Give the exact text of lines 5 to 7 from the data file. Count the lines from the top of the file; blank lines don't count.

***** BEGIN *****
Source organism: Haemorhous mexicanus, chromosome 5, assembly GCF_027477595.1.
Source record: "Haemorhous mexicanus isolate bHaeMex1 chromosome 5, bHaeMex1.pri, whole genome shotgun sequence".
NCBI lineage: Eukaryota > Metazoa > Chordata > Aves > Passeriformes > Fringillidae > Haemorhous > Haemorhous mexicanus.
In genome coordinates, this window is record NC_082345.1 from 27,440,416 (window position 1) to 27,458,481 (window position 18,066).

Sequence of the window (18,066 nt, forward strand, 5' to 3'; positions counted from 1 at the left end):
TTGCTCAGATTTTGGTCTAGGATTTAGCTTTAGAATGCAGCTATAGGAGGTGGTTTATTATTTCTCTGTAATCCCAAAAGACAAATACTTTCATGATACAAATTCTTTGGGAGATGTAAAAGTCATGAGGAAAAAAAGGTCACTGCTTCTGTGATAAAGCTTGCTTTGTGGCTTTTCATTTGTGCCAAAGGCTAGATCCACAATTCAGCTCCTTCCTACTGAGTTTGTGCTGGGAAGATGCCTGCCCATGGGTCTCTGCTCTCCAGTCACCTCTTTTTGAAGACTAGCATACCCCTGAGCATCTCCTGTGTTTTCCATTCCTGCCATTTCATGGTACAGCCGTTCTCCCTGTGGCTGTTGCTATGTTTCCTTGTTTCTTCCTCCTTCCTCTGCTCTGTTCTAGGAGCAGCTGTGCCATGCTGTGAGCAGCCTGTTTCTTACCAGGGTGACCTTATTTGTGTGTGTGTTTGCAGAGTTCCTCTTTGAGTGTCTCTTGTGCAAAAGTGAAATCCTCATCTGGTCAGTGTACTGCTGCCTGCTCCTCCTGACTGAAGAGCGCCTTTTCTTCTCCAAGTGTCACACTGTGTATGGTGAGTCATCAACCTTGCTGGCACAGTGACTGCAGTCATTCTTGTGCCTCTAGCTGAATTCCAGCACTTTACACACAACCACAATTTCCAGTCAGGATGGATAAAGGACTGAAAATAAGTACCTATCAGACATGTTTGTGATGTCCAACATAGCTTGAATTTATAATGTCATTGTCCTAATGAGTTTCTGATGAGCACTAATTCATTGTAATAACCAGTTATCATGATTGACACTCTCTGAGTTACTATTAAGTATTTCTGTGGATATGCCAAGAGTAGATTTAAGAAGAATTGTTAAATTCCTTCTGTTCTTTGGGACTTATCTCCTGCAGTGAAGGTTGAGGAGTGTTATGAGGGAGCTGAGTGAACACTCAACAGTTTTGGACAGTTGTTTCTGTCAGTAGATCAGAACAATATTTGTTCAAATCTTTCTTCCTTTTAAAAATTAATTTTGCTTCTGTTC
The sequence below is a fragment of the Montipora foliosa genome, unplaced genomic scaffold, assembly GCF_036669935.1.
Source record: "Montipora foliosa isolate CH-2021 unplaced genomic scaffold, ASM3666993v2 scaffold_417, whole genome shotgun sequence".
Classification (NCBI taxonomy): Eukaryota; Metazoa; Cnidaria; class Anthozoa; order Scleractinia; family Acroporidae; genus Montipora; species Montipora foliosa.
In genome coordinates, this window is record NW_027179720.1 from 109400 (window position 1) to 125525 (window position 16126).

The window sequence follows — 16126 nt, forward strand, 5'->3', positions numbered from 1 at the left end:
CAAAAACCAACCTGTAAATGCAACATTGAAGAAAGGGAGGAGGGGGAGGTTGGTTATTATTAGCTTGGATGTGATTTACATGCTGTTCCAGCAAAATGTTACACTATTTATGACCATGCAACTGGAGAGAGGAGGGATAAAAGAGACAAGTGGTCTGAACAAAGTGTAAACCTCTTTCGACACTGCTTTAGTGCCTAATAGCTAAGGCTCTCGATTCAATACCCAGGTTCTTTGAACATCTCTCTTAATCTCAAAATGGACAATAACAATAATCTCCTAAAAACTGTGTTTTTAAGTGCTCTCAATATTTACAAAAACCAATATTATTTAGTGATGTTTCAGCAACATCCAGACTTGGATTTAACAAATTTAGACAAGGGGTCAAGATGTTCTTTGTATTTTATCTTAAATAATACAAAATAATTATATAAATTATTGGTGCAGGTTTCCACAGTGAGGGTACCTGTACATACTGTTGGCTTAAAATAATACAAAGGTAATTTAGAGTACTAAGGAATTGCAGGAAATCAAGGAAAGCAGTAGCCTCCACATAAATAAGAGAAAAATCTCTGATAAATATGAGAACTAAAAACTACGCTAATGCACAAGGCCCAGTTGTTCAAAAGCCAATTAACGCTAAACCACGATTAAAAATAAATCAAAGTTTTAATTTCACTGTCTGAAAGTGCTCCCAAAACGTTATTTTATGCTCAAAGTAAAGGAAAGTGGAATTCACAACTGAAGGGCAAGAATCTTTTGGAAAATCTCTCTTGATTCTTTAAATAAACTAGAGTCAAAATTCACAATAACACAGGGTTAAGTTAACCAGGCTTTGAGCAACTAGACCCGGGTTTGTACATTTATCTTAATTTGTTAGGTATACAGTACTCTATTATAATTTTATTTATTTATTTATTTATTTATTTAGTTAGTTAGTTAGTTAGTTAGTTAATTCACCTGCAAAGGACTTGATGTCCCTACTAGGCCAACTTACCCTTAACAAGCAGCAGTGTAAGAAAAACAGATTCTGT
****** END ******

Sequence of the window (18,066 nt, forward strand, 5' to 3'; positions counted from 1 at the left end):
TTGCTCAGATTTTGGTCTAGGATTTAGCTTTAGAATGCAGCTATAGGAGGTGGTTTATTATTTCTCTGTAATCCCAAAAGACAAATACTTTCATGATACAAATTCTTTGGGAGATGTAAAAGTCATGAGGAAAAAAAGGTCACTGCTTCTGTGATAAAGCTTGCTTTGTGGCTTTTCATTTGTGCCAAAGGCTAGATCCACAATTCAGCTCCTTCCTACTGAGTTTGTGCTGGGAAGATGCCTGCCCATGGGTCTCTGCTCTCCAGTCACCTCTTTTTGAAGACTAGCATACCCCTGAGCATCTCCTGTGTTTTCCATTCCTGCCATTTCATGGTACAGCCGTTCTCCCTGTGGCTGTTGCTATGTTTCCTTGTTTCTTCCTCCTTCCTCTGCTCTGTTCTAGGAGCAGCTGTGCCATGCTGTGAGCAGCCTGTTTCTTACCAGGGTGACCTTATTTGTGTGTGTGTTTGCAGAGTTCCTCTTTGAGTGTCTCTTGTGCAAAAGTGAAATCCTCATCTGGTCAGTGTACTGCTGCCTGCTCCTCCTGACTGAAGAGCGCCTTTTCTTCTCCAAGTGTCACACTGTGTATGGTGAGTCATCAACCTTGCTGGCACAGTGACTGCAGTCATTCTTGTGCCTCTAGCTGAATTCCAGCACTTTACACACAACCACAATTTCCAGTCAGGATGGATAAAGGACTGAAAATAAGTACCTATCAGACATGTTTGTGATGTCCAACATAGCTTGAATTTATAATGTCATTGTCCTAATGAGTTTCTGATGAGCACTAATTCATTGTAATAACCAGTTATCATGATTGACACTCTCTGAGTTACTATTAAGTATTTCTGTGGATATGCCAAGAGTAGATTTAAGAAGAATTGTTAAATTCCTTCTGTTCTTTGGGACTTATCTCCTGCAGTGAAGGTTGAGGAGTGTTATGAGGGAGCTGAGTGAACACTCAACAGTTTTGGACAGTTGTTTCTGTCAGTAGATCAGAACAATATTTGTTCAAATCTTTCTTCCTTTTAAAAATTAATTTTGCTTCTGTTC
The sequence below is a fragment of the Montipora foliosa genome, unplaced genomic scaffold, assembly GCF_036669935.1.